Automatic license plate scanning systems are tracking your movements, and logging your location. And there is almost nothing you can do about it. While there are serious civil liberties issues raised by these systems, it appears that they are here to stay.
These license plate image scanning systems are rapidly becoming standard equipment on police cruisers nationwide. For a cost of around $10,000 each, these machines allow police officers to passively monitor 1500 license plates per minute. If a vehicle is within camera range of a police vehicle, whether moving or stationary, that tag is identified, time logged, geo-located by GPS, and matched against multiple databases where that plate id might be flagged, including local police data, statewide RMV, or nationwide federal law enforcement databases.
If the license plate, or driver/owner associated with the vehicle is flagged in the databases, the officer in the vehicle is instantly alerted, resulting in possible arrest or citation.
Police officers view them as a great resource and time saving device. It is perfectly legitimate for an officer to sit by the side of the road and manually enter and check in the computer any license plate for known outstanding criminal warrants, suspended license or insurance, or stolen vehicle reports. So these systems, they say, merely automate and multiply that option 1000 fold.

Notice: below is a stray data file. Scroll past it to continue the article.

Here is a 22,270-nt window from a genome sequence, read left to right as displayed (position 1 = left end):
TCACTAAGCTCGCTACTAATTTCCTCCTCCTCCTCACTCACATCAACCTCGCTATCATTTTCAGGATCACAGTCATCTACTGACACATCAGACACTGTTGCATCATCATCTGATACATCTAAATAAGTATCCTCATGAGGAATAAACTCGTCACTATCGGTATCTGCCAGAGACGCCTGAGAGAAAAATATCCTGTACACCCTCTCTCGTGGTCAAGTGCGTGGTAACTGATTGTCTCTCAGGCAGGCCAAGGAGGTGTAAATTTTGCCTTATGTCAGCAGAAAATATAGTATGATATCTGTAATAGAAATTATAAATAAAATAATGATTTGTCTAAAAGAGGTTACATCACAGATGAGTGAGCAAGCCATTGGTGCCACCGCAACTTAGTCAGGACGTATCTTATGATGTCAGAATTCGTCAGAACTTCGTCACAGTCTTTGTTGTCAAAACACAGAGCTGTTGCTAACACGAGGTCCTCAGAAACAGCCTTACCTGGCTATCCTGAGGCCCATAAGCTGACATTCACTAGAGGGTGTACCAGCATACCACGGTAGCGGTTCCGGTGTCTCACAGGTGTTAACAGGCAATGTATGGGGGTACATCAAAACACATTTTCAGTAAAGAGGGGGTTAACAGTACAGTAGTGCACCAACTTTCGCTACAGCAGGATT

And the results can be dramatic. The devices can often quickly pay for themselves in recovering unpaid parking tickets, and even municipal taxes owned. And most people agree that these systems are extremely efficient at locating and recovering stolen cars.
But the civil liberties concerns loom large when one considers the vast amount of data that is being collected, and who controls it. The government is assembling, by accident or by design, potentially billions of points of historical data about your whereabouts, that can be searched at any time.
Private Companies Scanning License Plates and Sharing Data With Police
The latest trend is for shopping malls to use stationary license plate scanners to track all vehicles driving in and parking to shop. This is already happening in California, where malls in Manteca and Sacramento are collecting and instantly sharing this data with local police.
This technology will only become cheaper and more widespread. While there doesn’t appear to be anything you can do about it, it is important to be aware that it is happening.
The bottom line is, you have no expectation of privacy or anonymity when driving your car. If you happen to know you have an outstanding warrant for your arrest, failure to appear in court, or are being sought by the government by any reason, you can’t expect to drive a car registered to you and not be pulled over.
The same is true with a suspended drivers license, lapsed car insurnace, and even civil back taxes or unpaid traffic violations.